The ancient Greeks had no word for family; instead, they used the word oikos, which means “house.” The members of the household normally included parents, children, paternal grandparents, and slaves. The Greek house had separate quarters for women and children. Depictions of home life are rare in Greek art, and it is even more unusual to see men interacting with women and children. Representations of the household most often show women (mothers and female slaves) with male infants and toddlers, thus highlighting the importance of male offspring. One of the most common subjects of small-scale Greek terracotta figures—and in the history of art in general—is the mother and child (kourotrophos), and a popular variant is the old nurse cradling an infant. These charming figurines illustrate the intimate bond between women and children that was prevalent in societies like ancient Greece where men spent much of their time apart from the domestic sphere.

42. Baby on Stool with Mother, Attic red-figure kylix, attributed to the Sotades Painter Workshop, about 460 B.C.E. Musées royaux d’art et d’histoire, Brussels, A 890

Given the rarity of scenes in Greek vase painting in which parents (as opposed to nurses or teachers) interact with their children, this vignette is particularly revealing in the way that mother and baby relate. It shows a well-dressed Athenian citizen wife seated on a stool facing her infant child, who sits squirming in his high chair, which may do double duty as a potty stool. Each reaches out to the other, the mother calmly extending her hand, the baby stretching forth both arms and even one leg. They gaze at each other in a manner that suggests intimacy and attachment. Heightening the effect of a peephole into the women’s quarters is the small size of the tondo in which the image is framed.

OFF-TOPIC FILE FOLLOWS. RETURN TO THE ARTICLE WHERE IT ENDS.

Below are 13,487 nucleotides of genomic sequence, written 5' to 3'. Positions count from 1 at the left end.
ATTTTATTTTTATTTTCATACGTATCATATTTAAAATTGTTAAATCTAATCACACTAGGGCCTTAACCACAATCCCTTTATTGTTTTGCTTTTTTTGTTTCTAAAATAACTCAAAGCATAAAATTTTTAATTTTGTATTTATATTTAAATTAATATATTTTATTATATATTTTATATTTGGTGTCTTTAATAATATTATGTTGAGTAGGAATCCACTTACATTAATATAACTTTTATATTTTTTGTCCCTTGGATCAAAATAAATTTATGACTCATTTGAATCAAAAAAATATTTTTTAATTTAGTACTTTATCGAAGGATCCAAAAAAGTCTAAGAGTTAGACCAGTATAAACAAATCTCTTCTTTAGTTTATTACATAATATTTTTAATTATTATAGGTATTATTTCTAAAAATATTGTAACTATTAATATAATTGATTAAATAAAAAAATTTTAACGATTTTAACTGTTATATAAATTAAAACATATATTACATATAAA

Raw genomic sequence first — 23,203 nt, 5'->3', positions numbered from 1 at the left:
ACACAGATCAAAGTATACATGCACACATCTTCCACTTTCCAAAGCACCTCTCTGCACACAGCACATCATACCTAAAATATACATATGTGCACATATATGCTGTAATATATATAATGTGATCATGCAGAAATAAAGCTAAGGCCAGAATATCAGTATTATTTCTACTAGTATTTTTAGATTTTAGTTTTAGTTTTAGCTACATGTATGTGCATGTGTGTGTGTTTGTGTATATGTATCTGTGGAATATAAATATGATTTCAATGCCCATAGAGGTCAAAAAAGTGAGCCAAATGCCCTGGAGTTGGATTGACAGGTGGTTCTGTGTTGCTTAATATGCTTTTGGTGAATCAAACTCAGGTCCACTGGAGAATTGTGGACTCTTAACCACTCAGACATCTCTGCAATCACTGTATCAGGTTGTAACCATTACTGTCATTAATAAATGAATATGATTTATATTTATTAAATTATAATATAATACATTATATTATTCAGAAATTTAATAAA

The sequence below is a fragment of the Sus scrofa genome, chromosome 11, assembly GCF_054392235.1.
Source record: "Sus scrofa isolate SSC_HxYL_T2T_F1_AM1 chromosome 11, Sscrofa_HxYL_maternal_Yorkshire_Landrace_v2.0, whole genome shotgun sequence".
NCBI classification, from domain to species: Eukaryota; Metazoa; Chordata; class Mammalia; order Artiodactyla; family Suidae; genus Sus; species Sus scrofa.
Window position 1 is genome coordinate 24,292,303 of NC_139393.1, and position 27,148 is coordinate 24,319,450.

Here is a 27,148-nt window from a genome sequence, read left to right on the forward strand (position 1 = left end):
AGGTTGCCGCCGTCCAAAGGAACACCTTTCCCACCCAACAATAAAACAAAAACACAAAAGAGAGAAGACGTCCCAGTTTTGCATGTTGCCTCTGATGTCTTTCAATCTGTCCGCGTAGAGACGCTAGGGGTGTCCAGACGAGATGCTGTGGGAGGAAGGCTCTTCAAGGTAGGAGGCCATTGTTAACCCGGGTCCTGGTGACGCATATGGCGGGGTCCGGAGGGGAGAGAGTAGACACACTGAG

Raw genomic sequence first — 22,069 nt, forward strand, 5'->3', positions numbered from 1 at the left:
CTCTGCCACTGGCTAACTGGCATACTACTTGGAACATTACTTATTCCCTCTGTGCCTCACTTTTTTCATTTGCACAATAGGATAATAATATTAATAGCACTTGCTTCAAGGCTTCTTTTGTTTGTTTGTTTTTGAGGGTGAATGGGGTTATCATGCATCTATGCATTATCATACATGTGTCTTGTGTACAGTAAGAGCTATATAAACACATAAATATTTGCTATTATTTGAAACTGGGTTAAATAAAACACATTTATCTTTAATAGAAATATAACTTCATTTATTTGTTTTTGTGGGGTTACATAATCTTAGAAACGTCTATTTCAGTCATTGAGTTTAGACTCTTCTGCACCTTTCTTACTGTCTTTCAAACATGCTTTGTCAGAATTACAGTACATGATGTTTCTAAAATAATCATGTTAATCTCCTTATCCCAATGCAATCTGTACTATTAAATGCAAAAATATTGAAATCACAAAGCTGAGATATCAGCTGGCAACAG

28. Old Nurse with Boy and Girl, Terracotta figurine with polychrome, Hellenistic (?), first quarter of the 3rd century B.C.E. Mr. and Mrs. John J. Herrmann, Jr.

Nurses, who could be either slaves or paid servants, were central to the functioning of the domestic sphere of the oikos. They are often shown as older women who treat their charges with care and familiarity—a sign that they are trusted and long-term members of the household. This lively small terracotta of a potbellied old nurse who struggles along with two children is one of the more charming examples of this subject. The boy does not want to go forward, yet she pulls him firmly by the hand. She also carries a small girl, who supports herself by placing her hand above the nurse’s ample breast. The nurse has chopped-off hair, which indicates that she is probably a slave.


In ancient Greece, one’s education varied according to one’s gender and class. Elite boys learned to read and write, to play musical instruments, and to compete in sports. Although there were specialized teachers for each of these activities, the lessons would all be carried out under the watchful eye of a family servant or tutor known as a paidagogos. From an early age, lower-class boys were apprenticed in order to learn a craft or trade, often that of their fathers. Girls at all levels of society were taught to spin and weave, cook, and perform other domestic tasks.